Since you mentioned mage spells, I will answer in a mage's perspective.
In short: Use more cantrips, and adapt to the situation. Most of all, cooperate.
Use more cantrips
1. How can a mage learn new cantrips after character creation?
Since cantrips are spells, and the mage can add two new spells to his or her spellbook each level, a mage can choose cantrips for these spells. Likewise, the mage could copy a cantrip off of a scroll, if one exists, or out of another wizard’s spellbook. The mage can obtain new cantrips just like he or she gains new spells of 1st level or higher.
(Source: D&D Next Q&A: 10/10/13.)
RAW, you have no limit on how many cantrips you can learn. The rules just state that you start with three cantrips initially, and it is not a hard limit. Sure, cantrips can only produce negligible effects compared to spells with levels, but your character (and probably yourself, because you have gone through all the burden to play a spellcaster) is smart, and a smart person like that can surely make creative use of mere cantrips. For example,
- Dancing lights can be a good warning signal to your allies.
- With mage hand, you can deliver all the good spells like mage armor to your comrades.
- Mending can be used to fix a mundane item with minor flaws. Good for roleplaying.
Of course, you can instead do offense with cantrips and prepare more leveled spells for utility. For instance, aside from dealing damage, ray of frost also slows the opponent. This effectively prevents him from coming through the battlefield and cutting weak party members while your meat shield is holding him off.
Campaign-dependent: Reduce your need for spells by obtaining proper items
For example, with Elven Chain and other party members having decent AC, you wouldn't have to prepare mage armor, because your AC is already equal to what mage armor can provide, and probably you are the one with the lowest AC in the party. Likewise, proper magic items can reduce the need of certain spells, or something like Ioun Stones can even remedy the situation immediately. Of course, this is campaign-dependent because loot is entirely dependent on your DM's discretion.
If you are that desperate, then multiclass
If everything fails, there is always the final place for refugee: Multiclassing. Taking a dip in another spellcasting class will net more kinds of low-level spells in your reservoire. (Also note that some spells like cure wounds can be actually cast at higher levels even if you have only one level on the class which gives it, RAW.) Taking a dip in a class with heavy armor proficiency will virtually remove your need for mage armor. Of course, you lose awesome features of a high-level mage, but if you badly need more spells (or less trivial spells), then you should give it a try.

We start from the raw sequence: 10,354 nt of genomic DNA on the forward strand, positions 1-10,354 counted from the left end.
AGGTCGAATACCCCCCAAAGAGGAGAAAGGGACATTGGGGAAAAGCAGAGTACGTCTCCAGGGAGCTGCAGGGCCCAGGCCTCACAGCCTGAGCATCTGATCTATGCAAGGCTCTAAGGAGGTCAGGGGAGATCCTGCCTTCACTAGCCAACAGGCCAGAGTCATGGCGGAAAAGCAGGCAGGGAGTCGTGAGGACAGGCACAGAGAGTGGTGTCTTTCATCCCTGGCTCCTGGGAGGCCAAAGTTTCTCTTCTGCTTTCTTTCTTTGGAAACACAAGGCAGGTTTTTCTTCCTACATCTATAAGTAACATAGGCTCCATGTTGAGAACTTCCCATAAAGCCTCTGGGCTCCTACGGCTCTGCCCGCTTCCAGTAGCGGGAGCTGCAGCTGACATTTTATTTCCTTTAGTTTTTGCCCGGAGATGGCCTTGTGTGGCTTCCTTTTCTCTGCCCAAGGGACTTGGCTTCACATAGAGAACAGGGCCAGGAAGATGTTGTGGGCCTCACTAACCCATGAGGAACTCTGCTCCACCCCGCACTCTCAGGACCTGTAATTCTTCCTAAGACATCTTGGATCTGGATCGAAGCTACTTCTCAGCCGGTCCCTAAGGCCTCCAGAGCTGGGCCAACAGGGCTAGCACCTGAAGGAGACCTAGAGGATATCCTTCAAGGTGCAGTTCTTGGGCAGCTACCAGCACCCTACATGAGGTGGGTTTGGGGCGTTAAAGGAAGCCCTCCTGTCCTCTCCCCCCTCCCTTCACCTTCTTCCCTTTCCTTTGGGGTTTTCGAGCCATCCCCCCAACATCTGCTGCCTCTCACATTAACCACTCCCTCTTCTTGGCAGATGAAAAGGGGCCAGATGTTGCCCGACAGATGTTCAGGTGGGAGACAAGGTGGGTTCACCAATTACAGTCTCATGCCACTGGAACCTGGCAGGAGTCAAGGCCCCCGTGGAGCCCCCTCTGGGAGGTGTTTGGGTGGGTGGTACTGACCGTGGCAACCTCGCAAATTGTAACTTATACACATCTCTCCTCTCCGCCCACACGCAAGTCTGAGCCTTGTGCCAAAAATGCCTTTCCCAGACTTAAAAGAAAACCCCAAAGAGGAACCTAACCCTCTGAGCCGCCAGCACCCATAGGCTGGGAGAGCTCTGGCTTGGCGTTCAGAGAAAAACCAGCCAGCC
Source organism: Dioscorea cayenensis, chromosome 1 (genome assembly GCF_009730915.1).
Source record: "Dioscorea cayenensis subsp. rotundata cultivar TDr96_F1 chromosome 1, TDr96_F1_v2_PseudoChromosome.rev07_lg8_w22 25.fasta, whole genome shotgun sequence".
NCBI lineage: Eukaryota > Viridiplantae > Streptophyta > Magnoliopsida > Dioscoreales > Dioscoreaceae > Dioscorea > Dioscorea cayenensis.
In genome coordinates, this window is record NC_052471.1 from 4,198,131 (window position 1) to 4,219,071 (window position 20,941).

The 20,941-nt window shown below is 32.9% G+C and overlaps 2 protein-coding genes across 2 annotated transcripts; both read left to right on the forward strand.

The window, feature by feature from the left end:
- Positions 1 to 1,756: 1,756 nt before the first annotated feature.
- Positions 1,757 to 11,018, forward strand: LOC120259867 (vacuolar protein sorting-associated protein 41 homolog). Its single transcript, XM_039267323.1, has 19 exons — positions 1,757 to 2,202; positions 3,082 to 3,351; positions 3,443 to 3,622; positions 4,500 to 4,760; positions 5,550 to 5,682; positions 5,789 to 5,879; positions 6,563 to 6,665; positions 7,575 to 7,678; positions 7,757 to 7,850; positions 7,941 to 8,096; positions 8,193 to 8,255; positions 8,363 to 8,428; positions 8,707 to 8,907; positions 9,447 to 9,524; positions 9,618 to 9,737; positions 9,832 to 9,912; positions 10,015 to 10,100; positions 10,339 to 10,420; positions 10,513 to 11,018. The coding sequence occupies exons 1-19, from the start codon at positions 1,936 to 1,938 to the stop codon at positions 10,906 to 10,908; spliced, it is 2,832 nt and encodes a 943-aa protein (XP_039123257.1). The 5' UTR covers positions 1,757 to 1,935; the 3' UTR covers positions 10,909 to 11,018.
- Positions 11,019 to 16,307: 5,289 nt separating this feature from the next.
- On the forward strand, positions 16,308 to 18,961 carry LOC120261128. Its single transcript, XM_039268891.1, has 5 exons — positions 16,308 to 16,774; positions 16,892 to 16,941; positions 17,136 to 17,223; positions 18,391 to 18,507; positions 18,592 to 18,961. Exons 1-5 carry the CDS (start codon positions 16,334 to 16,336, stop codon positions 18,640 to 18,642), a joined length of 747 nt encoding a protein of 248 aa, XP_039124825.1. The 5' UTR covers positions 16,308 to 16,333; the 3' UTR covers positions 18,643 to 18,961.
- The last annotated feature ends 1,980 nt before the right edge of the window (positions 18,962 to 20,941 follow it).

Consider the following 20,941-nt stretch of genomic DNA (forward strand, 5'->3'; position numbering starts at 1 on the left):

Don't try to do everything
If you are not soloing, you will probably have other party members, and I suppose one of them will be another spellcaster. Talk with her. Unless she is an offense-oriented hybrid caster like a paladin, probably your area and her area will overlap. Debate with her, and fix your role. You can save your grease when your druid friend will instead cast entangle for you.
Post Script: DON'T mind the levels
Even you have admitted that spell levels are less relevent in D&D Next. In 3.PF, hold person is inferior to hold monster even if you use it to a person, because lower-level spells actually have lower save DCs. However, in Next, they have the same save DCs, so hold monster is only truly effective against non-humanoids. Also, some spells can be cast on a higher level for stronger effects. For example, magic weapon gets its enhancement bonus upgraded when cast with higher level slots. Do not think the spells as "Nth-level defense/offense/utility". Rather, mind the roles of the spells. If you prepared grease to abruptly stop enemies and ray of enfeeblement to weaken the brute coming, that's fine. If you prepared them just to fill "1st-level offense" and "2nd-level offense", don't. By regarding the spells as roles instead of levels and categories, you'll find out that there is actually much space to squeeze in your daily preparation limit.
There aren't really instantaneous buff spells, by virtue of what "instananeous" means
It's always hard to prove a negative, but the very nature of what "instantaneous" effects entail make them almost impossible to be buffs. They are effects that happen in an instant, leaving no ongoing effect (but permanently change something, for better or worse). Any "buff" is, almost by definition, an ongoing effect and would thus be subject to dispelling.
There are some exceptions, in spells that do, in fact, permanently change a creature. The most obvious one (and the only one I can recall off-hand) is Wish, when used to give an inherent bonus - but that perhaps emphasises how rare and limited such buffs must be to be balanced.
If you are still not convinced, there are searchable spell databases (for example here) that let you list all instantaneous spells. I could find none that could be described as a "buff".
This is a good thing
Buffs in 3.5 are already really powerful - especially long-duration or permanent buffs. The existance of Dispel Magic as a counter is essential to preserve any semblance of balance to the system. It's possible to mitigate this counter, but any spell that ignores that threat completely would almost be overpowered by default, no matter how light the effect (especially since, by definition, Instantaneous spells have permanent effects).